Group characteristics and the numbers of weeks between various time points in the study are reported in t1. Male and female patients did not differ significantly at the time of the MRI or neuropsychological examinations in age, years of education, parental social class, handedness, or performance in any of the neuropsychological domains. In addition, there were no significant differences between male and female patients in the number of weeks between the various time points in the study (i.e., study entry, administration of antipsychotic medications, MRI examination, and neuropsychological examination). The groups did differ significantly, however, in age at onset of psychotic symptoms and in racial or ethnic composition (t1). We also compared demographic variables for the 75 patients in this study and the 36 healthy comparison subjects who were used to standardize patient scores on the neuropsychological domains. Similar to our previous study (42), the patient and healthy comparison groups were well matched on distributions of sex, age, and handedness (all p>0.05) but differed in parental social class (χ2=6.2, df=1, p=0.01). Possible effects of this difference were investigated in subsequent analyses.

The correlations between total posterior and total anterior hippocampal volumes and the six neuropsychological domains are illustrated in F1 and F2. F1 shows that posterior hippocampal volume was not significantly correlated with functioning on any of the neuropsychological domains among men or women with a first episode of schizophrenia (all p>0.05). Anterior hippocampal volume was significantly correlated only with executive (r=0.33, df=43, p=0.03) and motor (r=0.38, df=42, p=0.01) functioning among men; none of the correlations between anterior hippocampal volume and neuropsychological functioning was statistically significant among women with a first episode of schizophrenia (F2). F3 and F4 provide the scatter plots for the relation of anterior hypocampal volume to executive or to motor functioning among men with a first episode of schizophrenia. The use of Spearman’s rank-order correlations did not alter any of the significant (or nonsignificant) findings.

Additional analyses examined the possible effects of racial or ethnic group composition by comparing the coefficients of determination (r2) for the Caucasian subjects, the only racial or ethnic group that was large enough for analysis, and the entire group of male patients. The coefficients of determination for the correlations of anterior hippocampal volume and executive functioning and anterior hippocampal volume and motor functioning were comparable between groups. We also examined the possible effects of parental social class and age at onset (by using partial correlations) on the observed findings; these analyses did not differ substantively from the original analyses.

Tests of the difference between correlated correlation coefficients indicated that among the male patients (N=43), anterior hippocampal volume was significantly more strongly correlated with executive functioning than with either memory (difference: z=1.98, p=0.02) or language (difference: z=2.47, p=0.007) functioning. Similarly, among the male patients (N=42), anterior hippocampal volume was significantly more strongly correlated with motor functioning than with either memory (difference: z=2.03, p=0.02) or language (difference: z=2.11, p=0.02) functioning. Neither executive nor motor functioning was more strongly correlated with anterior hippocampal volume than with posterior hippocampal volume (p>0.05). Anterior hippocampal volume was more strongly correlated with motor functioning among male (N=42) than female (N=31) patients (difference: z=2.34, p=0.01).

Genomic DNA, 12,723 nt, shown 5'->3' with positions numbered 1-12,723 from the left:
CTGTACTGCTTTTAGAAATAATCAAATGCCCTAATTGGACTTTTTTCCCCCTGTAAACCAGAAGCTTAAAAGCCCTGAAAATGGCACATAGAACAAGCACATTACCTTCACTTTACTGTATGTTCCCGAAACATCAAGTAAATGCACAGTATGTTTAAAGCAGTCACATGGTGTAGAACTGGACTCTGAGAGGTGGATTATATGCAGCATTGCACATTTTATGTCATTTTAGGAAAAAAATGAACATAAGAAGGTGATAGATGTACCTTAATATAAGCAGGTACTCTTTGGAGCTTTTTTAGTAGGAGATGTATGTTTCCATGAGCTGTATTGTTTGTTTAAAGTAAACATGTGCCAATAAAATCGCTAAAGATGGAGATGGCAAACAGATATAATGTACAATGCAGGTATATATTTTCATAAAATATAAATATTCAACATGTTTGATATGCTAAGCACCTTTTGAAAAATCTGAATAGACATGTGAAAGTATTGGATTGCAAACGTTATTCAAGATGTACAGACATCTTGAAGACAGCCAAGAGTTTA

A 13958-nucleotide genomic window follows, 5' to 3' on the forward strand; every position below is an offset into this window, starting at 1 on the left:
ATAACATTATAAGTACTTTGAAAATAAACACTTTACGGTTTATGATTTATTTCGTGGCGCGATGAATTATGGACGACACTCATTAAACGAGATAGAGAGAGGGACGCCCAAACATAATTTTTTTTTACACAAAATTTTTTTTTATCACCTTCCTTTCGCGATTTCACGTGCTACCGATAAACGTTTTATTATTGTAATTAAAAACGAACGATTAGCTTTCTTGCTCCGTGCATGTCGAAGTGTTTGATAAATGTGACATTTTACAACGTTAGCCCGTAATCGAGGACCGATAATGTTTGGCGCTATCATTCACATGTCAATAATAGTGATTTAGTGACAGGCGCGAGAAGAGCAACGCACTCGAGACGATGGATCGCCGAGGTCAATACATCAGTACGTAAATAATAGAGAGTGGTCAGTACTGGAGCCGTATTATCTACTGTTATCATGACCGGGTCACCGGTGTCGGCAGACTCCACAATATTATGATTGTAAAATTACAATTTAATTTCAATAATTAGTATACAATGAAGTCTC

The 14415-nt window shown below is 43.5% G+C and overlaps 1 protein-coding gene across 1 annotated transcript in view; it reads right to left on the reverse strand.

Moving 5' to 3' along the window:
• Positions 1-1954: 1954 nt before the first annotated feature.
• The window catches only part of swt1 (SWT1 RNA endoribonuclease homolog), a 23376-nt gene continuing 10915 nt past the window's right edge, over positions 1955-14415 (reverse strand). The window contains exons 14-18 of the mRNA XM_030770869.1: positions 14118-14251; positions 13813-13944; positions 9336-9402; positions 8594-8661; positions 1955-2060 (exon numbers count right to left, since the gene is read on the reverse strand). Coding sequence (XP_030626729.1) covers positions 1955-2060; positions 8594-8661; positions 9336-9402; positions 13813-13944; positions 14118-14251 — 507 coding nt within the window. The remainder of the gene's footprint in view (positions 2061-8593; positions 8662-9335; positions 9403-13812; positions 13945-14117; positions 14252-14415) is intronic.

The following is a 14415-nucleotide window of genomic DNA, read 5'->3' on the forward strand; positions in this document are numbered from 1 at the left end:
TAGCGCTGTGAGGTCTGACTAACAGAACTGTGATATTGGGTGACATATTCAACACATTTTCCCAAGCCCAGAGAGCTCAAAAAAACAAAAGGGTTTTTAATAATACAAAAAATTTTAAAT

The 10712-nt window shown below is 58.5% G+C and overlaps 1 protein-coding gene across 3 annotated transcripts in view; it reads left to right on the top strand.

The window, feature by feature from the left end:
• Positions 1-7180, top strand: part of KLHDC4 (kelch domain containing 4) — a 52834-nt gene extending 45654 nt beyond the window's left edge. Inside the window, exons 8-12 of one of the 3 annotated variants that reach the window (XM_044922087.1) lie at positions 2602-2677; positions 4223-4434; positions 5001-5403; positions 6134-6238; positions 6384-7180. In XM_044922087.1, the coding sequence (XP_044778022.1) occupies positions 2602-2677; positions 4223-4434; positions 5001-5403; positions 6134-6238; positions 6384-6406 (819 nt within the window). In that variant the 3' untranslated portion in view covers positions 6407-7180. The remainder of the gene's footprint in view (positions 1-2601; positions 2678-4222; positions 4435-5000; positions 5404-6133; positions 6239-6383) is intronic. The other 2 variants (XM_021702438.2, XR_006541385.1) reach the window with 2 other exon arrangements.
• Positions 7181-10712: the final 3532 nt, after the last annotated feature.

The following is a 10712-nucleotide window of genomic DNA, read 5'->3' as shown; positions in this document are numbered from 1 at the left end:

We tested the hypothesis that there would be a linear relationship between executive and motor performance and hippocampal volume across its long axis (after cubic-spline interpolation to 10 evenly spaced slice positions). The correlations between executive and motor functioning and volumes of individual hippocampal slices are illustrated in F5 and F6, respectively. Results of these analyses, however, indicated that when examined across its long axis, the relationships between hippocampal volume and executive performance (F=1.37, df=1, 8, p=0.28) and hippocampal volume and motor performance (F=1.05, df=1, 8, p=0.34) were not linear.

The main finding of this study is that anterior hippocampal volume correlates significantly with neuropsychological functions in male patients experiencing a first episode of schizophrenia who were studied soon after illness onset and before extensive pharmacological intervention. Among male patients, anterior hippocampal volume was more strongly correlated with both executive and motor functioning than with either memory or language functioning. These findings also suggest that the pattern of correlations between structure and function differ between male and female patients.